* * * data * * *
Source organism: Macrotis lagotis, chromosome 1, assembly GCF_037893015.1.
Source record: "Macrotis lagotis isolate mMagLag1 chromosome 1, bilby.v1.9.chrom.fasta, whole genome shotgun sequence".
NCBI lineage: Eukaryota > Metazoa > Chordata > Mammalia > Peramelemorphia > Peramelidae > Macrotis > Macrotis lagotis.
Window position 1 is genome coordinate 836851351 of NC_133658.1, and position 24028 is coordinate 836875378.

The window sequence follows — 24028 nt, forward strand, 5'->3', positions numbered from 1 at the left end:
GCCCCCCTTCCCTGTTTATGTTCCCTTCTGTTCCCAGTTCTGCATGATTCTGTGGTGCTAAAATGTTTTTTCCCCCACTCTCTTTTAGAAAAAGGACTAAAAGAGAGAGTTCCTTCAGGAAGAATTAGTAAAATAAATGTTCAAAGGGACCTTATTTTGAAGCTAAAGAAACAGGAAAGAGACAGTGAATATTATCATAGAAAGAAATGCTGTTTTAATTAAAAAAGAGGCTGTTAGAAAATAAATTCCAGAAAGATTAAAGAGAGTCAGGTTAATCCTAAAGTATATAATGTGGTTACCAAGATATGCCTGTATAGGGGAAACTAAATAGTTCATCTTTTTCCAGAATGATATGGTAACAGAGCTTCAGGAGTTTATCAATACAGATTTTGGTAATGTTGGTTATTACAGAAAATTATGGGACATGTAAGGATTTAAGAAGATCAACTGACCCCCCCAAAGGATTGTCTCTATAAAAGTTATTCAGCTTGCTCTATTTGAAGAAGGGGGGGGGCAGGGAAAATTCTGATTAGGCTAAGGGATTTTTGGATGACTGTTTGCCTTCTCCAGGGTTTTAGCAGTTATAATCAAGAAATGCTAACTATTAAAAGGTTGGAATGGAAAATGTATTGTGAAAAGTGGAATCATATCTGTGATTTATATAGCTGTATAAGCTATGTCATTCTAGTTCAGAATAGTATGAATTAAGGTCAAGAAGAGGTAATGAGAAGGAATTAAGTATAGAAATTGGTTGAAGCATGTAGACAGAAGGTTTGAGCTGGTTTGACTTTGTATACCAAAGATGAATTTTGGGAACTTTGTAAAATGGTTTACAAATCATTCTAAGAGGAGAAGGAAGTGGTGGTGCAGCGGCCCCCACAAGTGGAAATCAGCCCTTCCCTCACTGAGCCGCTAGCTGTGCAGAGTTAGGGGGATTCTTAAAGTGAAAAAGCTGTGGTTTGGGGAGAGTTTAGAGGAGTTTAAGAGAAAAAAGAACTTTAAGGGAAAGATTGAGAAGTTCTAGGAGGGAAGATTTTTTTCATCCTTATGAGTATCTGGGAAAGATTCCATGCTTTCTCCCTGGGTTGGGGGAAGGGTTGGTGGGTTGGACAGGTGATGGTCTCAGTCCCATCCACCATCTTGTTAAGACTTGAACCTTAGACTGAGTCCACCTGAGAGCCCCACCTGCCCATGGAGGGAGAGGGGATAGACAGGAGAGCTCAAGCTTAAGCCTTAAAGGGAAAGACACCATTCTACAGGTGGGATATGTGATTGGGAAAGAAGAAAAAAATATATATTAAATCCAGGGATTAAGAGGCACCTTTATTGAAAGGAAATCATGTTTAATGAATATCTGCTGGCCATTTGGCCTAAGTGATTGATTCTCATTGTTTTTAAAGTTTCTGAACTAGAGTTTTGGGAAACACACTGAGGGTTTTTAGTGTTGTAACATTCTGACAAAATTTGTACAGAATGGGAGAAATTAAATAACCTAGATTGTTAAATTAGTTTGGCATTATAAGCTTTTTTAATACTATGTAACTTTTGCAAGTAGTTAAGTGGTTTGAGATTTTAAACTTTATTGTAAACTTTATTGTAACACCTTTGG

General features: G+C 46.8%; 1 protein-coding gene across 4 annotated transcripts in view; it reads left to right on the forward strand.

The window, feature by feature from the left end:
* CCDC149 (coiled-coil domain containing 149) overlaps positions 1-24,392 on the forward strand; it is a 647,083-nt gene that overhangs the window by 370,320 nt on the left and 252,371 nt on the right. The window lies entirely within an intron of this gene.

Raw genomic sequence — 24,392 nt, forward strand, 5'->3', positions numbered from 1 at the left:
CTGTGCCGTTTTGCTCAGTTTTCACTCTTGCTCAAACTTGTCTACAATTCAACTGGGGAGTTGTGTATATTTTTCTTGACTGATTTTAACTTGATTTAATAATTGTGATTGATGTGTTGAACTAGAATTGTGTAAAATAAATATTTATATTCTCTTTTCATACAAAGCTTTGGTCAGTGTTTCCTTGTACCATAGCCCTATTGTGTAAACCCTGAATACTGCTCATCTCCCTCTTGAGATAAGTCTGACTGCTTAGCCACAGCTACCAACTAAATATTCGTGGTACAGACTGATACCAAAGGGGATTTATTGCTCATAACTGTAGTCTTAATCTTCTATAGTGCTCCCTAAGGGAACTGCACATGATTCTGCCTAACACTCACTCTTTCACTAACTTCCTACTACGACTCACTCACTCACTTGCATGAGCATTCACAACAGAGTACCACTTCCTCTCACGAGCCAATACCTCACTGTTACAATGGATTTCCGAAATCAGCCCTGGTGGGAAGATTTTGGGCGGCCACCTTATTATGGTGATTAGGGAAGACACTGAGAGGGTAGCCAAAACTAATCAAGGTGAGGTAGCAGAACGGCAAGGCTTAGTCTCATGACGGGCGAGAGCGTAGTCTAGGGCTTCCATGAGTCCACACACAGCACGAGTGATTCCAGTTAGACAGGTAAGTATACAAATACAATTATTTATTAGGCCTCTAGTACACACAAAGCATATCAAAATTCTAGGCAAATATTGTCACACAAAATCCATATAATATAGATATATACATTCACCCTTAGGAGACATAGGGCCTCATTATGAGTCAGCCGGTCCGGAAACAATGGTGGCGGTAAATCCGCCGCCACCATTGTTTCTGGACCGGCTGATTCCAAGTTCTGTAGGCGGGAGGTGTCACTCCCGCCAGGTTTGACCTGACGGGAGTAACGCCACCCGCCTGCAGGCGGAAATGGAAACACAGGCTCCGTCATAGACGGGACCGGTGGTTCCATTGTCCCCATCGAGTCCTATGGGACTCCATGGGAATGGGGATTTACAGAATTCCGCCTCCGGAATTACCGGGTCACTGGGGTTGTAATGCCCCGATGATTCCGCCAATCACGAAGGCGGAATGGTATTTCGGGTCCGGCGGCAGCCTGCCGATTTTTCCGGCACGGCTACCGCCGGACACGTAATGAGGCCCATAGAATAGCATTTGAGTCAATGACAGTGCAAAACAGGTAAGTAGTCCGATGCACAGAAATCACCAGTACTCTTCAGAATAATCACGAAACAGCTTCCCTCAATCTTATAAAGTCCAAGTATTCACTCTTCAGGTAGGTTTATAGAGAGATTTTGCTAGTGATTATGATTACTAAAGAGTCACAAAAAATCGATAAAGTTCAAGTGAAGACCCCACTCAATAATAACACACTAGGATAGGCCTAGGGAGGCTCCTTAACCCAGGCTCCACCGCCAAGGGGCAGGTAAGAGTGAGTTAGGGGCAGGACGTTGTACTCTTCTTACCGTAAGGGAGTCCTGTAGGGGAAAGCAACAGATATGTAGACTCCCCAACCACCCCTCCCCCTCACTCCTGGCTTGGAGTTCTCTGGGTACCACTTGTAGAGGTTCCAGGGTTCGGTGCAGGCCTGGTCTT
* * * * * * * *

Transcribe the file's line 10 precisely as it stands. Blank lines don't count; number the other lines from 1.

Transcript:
Raw genomic sequence — 24,392 nt, forward strand, 5'->3', positions numbered from 1 at the left: